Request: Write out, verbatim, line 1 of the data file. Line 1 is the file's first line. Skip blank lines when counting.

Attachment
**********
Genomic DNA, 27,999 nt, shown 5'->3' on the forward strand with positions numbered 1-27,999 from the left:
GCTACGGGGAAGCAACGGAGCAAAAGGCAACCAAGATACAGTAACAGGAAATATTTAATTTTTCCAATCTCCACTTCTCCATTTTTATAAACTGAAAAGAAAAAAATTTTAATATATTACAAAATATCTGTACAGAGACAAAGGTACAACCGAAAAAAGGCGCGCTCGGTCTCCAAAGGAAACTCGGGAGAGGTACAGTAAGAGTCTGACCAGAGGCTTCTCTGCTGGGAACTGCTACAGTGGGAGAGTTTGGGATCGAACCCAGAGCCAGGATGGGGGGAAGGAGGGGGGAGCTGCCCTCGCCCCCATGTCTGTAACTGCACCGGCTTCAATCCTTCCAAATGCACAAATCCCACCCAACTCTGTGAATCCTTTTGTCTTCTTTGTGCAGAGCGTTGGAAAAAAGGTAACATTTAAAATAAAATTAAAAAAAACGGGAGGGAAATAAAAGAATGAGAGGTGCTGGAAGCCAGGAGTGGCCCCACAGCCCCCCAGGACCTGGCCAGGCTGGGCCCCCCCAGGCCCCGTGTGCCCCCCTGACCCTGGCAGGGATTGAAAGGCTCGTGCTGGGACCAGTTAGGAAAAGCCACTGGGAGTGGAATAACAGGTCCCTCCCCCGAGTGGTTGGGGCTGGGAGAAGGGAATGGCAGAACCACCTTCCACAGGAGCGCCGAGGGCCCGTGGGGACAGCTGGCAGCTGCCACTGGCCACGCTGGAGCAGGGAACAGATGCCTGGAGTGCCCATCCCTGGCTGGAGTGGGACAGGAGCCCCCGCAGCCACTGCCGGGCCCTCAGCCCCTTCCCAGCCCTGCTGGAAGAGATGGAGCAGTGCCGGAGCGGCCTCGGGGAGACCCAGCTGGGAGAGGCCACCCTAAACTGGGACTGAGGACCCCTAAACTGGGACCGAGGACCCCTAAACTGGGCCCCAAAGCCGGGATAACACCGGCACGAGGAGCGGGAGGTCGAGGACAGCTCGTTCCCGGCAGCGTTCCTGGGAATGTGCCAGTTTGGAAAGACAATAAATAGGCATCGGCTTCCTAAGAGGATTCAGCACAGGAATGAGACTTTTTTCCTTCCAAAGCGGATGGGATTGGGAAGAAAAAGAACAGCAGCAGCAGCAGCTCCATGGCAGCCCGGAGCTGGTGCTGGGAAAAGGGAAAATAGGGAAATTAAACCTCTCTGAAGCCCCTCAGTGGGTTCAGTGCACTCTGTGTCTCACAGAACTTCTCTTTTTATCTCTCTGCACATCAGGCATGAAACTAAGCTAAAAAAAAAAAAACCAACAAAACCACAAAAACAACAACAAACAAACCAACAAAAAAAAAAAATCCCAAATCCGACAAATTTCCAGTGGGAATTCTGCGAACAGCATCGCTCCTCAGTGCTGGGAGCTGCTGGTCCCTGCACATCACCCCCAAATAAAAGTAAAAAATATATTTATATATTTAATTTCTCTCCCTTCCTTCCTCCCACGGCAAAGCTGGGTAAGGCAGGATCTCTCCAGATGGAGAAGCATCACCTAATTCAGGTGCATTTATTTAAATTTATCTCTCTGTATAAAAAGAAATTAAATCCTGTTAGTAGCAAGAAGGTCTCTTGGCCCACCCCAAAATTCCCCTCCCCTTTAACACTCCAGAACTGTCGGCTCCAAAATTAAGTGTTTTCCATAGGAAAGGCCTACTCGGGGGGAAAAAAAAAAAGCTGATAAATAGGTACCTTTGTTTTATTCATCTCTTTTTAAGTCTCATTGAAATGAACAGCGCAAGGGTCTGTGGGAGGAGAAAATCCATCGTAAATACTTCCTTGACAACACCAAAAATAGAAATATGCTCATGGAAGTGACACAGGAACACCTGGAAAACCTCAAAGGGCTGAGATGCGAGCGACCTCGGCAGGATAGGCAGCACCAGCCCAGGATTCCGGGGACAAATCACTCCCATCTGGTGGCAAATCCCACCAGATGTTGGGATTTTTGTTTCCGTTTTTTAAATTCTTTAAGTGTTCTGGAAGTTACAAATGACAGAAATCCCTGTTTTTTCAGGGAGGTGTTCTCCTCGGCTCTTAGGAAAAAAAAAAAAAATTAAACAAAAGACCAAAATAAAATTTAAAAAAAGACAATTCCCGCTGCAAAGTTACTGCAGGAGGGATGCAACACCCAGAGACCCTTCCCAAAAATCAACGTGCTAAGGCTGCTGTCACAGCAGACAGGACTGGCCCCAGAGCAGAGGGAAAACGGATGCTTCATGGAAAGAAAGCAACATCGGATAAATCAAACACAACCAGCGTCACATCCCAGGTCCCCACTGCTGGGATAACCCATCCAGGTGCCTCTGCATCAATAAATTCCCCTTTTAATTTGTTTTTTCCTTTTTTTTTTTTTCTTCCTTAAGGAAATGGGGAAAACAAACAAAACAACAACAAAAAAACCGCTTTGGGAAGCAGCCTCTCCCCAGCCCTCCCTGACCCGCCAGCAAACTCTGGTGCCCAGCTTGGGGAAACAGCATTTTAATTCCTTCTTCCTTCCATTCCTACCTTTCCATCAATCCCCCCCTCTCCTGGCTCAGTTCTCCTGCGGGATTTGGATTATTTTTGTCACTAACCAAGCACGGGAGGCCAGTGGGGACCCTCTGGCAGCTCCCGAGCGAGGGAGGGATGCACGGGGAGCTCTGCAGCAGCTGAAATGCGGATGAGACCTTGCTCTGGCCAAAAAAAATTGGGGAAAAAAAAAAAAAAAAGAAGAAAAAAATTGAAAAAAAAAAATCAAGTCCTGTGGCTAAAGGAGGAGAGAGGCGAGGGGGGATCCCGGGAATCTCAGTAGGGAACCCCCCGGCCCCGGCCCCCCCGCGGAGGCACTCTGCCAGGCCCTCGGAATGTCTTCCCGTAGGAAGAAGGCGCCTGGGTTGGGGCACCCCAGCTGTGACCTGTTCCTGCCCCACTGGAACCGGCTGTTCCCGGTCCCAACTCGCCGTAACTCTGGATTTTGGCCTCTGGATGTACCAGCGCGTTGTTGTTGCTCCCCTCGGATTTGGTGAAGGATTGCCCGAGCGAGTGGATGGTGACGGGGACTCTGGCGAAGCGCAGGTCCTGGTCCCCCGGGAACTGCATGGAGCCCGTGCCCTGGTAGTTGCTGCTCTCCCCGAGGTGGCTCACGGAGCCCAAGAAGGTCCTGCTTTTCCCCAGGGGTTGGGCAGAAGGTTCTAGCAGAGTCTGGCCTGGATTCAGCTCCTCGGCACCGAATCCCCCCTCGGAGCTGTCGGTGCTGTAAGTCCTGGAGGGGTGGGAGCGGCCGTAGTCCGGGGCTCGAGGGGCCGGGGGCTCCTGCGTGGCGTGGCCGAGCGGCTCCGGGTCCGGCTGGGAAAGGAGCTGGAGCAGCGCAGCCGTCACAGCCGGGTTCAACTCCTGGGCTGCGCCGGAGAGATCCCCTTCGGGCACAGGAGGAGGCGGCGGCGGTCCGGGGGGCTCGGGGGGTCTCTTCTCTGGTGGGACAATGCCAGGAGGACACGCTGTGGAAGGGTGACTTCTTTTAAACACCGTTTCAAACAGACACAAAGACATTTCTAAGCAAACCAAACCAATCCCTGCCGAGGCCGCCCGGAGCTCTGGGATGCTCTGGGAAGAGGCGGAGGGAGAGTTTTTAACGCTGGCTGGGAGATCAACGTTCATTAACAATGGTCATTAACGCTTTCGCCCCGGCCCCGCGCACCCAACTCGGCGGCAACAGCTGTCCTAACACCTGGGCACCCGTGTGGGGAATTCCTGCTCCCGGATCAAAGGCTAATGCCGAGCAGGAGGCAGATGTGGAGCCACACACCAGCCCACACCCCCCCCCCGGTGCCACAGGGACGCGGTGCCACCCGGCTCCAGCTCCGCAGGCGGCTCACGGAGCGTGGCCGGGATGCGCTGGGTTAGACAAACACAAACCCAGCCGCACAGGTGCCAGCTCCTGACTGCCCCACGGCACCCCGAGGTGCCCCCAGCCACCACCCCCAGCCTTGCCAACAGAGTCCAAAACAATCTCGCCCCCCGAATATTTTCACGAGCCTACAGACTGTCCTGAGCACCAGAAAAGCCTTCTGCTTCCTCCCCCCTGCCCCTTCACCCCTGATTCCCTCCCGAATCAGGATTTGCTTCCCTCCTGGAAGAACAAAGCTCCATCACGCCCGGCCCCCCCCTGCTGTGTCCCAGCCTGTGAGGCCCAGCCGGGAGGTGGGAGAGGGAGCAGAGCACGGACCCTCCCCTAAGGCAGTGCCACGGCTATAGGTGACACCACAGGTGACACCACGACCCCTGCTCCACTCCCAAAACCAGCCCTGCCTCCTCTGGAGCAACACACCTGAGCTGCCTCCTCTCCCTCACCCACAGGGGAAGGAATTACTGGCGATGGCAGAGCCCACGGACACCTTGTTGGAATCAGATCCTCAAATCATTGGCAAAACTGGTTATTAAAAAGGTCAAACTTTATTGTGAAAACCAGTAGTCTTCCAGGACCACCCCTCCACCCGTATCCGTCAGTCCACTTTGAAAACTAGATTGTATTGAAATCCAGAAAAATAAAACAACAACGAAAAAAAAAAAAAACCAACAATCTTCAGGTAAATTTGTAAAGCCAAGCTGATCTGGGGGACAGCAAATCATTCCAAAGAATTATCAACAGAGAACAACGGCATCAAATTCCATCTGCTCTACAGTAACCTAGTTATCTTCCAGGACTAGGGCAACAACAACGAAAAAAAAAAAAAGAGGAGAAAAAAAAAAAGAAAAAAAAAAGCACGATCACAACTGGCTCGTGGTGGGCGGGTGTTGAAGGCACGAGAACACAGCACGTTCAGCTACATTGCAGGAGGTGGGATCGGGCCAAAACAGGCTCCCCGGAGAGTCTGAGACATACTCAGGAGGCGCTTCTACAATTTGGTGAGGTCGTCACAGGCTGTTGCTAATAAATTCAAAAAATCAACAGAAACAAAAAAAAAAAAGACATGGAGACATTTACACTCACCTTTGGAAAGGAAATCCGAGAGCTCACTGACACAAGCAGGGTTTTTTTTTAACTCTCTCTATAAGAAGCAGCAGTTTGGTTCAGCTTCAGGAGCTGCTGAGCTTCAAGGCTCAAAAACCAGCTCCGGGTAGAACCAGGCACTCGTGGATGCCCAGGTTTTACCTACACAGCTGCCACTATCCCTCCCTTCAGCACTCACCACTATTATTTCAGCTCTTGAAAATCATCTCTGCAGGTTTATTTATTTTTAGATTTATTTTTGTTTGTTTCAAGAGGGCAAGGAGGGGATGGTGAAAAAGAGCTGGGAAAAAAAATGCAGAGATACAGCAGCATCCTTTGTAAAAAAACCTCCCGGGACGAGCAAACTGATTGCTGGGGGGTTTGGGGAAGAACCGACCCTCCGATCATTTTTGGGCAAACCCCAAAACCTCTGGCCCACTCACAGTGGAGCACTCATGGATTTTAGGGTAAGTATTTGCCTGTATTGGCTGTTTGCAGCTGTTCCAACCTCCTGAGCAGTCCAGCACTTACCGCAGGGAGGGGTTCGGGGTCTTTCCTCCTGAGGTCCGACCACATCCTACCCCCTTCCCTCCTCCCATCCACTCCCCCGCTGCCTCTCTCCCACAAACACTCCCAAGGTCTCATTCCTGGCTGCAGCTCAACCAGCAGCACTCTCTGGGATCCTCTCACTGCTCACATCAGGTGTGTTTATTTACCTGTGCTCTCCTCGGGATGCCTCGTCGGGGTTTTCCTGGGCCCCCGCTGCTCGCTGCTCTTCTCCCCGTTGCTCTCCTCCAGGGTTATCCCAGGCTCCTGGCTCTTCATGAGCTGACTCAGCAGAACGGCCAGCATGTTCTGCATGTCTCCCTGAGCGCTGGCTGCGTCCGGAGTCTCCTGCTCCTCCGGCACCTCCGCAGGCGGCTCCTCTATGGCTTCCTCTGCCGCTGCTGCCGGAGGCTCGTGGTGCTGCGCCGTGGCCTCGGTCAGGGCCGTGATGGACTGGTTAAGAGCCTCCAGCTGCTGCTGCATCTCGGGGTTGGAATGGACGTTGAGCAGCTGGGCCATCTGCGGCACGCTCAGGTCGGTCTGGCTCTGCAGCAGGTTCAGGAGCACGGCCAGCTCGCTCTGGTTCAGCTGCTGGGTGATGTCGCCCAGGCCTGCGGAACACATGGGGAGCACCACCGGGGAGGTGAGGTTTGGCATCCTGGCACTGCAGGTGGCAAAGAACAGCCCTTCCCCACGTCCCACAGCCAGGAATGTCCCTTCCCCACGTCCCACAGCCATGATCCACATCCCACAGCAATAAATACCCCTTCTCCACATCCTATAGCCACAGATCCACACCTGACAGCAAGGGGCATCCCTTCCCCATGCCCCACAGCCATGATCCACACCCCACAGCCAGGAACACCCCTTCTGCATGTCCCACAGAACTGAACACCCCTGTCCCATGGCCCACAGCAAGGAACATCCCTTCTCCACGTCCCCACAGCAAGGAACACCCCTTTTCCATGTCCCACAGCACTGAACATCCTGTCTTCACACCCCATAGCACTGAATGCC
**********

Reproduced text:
Genomic DNA, 27,999 nt, shown 5'->3' on the forward strand with positions numbered 1-27,999 from the left: